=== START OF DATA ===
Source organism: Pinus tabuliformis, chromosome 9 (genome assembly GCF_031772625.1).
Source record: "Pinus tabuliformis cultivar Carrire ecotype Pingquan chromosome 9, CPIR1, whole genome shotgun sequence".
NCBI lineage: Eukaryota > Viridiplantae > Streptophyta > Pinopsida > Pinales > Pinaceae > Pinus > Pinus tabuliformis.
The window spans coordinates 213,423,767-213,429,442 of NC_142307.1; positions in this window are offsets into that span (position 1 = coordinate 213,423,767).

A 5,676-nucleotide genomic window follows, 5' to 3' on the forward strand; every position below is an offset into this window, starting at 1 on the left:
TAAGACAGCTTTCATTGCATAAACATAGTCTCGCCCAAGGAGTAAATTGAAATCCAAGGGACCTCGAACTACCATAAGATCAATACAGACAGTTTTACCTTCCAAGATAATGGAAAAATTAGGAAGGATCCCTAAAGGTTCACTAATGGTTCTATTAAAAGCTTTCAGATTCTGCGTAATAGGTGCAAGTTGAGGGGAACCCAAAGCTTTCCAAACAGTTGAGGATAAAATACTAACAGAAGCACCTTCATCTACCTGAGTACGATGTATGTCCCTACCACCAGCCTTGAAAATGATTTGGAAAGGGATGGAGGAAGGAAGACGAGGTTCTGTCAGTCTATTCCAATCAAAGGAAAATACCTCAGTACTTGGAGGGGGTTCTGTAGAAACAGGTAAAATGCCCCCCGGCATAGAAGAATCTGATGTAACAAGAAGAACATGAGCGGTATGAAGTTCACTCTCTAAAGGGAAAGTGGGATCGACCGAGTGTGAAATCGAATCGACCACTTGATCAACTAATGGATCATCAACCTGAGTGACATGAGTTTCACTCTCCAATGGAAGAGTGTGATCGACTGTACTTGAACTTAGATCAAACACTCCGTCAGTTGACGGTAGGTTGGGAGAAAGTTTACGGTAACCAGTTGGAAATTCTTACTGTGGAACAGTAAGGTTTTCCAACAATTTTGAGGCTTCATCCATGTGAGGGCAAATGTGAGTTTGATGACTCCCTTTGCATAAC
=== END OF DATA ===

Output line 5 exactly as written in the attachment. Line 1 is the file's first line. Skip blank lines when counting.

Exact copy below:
A 5,676-nucleotide genomic window follows, 5' to 3' on the forward strand; every position below is an offset into this window, starting at 1 on the left: